In many ways, there are few things as powerful and as important as a people, as a nation that is steeped in its history. Often America is celebrated as a place that forgets. This museum seeks to help all Americans remember, and by remembering, this institution will stimulate a dialogue about race and help to foster a spirit of reconciliation and healing.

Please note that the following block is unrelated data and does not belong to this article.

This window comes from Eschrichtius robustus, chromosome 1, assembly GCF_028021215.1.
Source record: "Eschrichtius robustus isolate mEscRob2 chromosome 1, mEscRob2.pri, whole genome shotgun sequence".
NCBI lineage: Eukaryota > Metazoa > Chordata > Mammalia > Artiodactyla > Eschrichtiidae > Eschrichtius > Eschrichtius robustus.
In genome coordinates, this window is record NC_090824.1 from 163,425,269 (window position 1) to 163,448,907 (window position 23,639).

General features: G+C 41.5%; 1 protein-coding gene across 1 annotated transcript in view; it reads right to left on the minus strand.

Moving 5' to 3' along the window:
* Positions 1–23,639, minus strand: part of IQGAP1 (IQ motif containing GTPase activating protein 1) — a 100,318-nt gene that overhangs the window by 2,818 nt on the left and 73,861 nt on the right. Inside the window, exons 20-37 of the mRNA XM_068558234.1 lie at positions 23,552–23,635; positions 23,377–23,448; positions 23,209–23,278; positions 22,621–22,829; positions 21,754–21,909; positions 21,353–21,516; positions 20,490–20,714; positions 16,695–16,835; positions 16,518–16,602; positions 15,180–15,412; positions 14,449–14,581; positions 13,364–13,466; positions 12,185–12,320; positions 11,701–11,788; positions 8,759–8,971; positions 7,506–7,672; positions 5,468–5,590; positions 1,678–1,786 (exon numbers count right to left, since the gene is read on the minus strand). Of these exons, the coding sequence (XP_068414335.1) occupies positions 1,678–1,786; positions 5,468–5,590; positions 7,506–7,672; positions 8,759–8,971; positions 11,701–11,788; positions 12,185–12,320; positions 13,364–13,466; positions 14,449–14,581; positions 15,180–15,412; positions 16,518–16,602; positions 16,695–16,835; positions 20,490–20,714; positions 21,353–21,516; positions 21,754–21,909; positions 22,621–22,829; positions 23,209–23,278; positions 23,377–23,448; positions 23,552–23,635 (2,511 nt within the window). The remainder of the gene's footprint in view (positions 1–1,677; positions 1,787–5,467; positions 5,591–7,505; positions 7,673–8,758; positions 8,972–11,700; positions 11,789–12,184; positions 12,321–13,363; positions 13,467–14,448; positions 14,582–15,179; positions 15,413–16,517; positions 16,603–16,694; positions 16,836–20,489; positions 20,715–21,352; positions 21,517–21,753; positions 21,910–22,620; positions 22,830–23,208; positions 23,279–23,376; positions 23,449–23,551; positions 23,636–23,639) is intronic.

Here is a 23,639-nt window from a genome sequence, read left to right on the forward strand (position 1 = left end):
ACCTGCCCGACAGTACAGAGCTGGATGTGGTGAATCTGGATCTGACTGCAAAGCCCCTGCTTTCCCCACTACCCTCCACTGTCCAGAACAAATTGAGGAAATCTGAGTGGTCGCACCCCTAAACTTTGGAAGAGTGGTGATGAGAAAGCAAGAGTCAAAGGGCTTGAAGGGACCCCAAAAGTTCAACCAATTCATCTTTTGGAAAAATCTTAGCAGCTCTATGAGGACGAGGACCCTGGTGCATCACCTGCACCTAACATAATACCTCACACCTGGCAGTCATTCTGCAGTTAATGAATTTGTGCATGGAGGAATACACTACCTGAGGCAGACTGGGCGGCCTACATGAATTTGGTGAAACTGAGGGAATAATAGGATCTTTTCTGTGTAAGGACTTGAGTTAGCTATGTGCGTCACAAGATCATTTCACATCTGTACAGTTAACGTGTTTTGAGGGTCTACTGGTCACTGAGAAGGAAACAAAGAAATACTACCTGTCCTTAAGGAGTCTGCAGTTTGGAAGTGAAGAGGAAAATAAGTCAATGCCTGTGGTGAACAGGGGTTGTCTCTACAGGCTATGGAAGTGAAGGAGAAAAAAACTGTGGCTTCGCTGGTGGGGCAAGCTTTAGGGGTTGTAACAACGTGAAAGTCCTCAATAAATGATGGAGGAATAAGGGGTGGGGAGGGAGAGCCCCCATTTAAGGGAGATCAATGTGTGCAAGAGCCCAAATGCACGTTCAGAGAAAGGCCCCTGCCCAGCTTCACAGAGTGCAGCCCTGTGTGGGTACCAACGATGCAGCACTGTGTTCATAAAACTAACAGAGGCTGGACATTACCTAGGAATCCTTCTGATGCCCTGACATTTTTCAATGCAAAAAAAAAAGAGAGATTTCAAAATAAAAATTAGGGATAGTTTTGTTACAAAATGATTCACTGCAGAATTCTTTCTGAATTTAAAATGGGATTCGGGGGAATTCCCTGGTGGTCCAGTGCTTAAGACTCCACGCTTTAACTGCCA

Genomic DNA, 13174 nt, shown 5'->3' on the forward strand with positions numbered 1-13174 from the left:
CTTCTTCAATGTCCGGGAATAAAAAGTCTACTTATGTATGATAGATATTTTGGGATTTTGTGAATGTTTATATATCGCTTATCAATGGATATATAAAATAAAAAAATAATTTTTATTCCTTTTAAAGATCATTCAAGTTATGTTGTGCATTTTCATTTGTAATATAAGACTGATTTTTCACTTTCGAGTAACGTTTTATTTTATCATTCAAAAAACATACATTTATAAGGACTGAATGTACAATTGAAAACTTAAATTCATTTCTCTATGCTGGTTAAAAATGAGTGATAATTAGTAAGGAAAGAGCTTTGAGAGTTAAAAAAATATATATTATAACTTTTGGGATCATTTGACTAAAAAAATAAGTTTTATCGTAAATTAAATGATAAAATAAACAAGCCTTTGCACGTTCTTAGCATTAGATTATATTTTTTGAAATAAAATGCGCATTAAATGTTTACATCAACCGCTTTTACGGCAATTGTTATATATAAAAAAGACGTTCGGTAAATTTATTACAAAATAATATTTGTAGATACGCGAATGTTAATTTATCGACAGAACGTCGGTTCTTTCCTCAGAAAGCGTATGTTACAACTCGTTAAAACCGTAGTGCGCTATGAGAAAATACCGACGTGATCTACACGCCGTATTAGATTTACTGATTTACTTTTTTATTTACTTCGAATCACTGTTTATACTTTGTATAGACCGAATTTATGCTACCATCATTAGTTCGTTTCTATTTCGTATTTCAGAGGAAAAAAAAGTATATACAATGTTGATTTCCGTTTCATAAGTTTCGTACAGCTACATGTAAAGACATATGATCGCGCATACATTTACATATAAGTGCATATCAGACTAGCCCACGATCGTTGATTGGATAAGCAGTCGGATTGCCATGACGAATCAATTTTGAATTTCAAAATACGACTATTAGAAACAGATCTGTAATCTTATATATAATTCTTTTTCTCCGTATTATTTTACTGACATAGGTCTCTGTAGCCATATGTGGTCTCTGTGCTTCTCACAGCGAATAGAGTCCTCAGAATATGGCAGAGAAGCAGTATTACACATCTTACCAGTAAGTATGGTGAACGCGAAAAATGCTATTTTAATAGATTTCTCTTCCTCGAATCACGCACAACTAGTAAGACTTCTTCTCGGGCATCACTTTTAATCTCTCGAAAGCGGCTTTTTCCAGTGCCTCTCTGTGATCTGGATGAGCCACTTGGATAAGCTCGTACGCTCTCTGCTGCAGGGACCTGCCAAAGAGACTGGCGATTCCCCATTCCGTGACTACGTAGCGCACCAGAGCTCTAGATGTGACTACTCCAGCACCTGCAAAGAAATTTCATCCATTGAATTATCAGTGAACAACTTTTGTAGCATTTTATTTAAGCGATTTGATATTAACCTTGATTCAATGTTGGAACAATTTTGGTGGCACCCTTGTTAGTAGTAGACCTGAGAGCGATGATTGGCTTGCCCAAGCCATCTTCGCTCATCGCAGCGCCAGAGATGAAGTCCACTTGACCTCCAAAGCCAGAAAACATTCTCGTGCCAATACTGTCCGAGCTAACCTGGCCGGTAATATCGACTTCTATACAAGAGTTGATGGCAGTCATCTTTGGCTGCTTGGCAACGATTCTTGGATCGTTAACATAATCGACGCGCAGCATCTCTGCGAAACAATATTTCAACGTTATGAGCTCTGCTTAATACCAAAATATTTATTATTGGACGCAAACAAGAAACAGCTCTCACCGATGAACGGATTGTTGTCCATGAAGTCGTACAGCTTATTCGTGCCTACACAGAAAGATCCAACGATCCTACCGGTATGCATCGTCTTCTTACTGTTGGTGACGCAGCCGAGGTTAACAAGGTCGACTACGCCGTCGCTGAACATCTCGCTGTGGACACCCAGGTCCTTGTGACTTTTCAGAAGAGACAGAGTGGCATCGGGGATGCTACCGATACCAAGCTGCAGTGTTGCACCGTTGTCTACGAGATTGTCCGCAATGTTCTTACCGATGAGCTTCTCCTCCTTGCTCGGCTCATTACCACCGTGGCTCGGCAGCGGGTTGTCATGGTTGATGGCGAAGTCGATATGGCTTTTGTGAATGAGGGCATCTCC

There are four pillars upon which this museum will stand. The first is to create an opportunity for those that care about or who are interested in African American culture to explore and revel in this history. We will utilize wonderfully interactive exhibitions that are ripe with the best new technologies — but we will never lose the voices and the memories of the people who lived the history. In these exhibitions and presentations the visitors can explore the world, the pain and the resiliency of the enslaved; tap their toes to the music of Duke Ellington, Aretha Franklin, and LL Cool J; appreciate the individual heroism and the collective creativity that was the Civil Rights Movement; celebrate African American cultural expressions like art, dance, theatre; understand what was lost and what was gained as millions of African Americans left the south in the Great Migrations of the World Wars; examine scientific and technological inventiveness; and reflect upon the impact of African Americans on athletics, religion, and urban life. And these are just a few of the riches of African American culture that this museum will make accessible to the millions who visit the Smithsonian Institution.